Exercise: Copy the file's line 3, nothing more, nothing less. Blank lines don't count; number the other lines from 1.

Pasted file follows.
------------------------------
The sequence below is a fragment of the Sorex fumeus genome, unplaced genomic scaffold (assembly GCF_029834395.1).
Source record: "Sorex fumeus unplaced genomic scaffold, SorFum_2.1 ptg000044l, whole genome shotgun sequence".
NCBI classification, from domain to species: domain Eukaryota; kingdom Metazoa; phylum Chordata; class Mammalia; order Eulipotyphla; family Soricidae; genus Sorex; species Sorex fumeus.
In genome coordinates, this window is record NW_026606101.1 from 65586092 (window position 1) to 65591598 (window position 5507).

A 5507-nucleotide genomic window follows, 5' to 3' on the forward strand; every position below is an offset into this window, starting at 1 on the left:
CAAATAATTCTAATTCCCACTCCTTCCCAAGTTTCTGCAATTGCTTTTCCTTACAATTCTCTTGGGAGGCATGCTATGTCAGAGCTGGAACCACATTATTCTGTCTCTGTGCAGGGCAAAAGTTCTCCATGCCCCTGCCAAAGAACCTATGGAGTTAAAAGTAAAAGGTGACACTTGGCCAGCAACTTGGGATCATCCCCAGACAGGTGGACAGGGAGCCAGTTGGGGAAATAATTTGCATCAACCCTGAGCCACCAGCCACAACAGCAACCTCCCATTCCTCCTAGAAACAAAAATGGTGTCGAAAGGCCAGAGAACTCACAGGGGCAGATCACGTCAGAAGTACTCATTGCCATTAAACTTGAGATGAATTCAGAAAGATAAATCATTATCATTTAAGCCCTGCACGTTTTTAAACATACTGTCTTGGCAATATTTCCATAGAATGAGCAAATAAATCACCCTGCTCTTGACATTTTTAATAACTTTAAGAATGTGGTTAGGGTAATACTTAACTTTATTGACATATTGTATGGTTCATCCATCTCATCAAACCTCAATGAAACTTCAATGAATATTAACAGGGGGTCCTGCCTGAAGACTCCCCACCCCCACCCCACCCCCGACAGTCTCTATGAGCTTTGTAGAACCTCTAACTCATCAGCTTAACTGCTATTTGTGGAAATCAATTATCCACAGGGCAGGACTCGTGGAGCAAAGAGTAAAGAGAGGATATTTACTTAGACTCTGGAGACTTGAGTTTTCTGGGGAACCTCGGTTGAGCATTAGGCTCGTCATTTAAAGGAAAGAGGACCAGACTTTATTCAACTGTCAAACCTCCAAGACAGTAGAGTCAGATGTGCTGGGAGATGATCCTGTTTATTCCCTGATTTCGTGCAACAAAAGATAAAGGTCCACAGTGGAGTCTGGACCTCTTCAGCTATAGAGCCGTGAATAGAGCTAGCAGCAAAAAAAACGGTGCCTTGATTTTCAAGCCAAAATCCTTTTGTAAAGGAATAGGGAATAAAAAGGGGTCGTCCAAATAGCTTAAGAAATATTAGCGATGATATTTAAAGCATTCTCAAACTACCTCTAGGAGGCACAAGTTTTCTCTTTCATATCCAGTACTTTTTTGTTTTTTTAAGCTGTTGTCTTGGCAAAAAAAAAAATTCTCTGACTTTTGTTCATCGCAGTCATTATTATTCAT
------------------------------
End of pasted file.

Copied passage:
NCBI classification, from domain to species: domain Eukaryota; kingdom Metazoa; phylum Chordata; class Mammalia; order Eulipotyphla; family Soricidae; genus Sorex; species Sorex fumeus.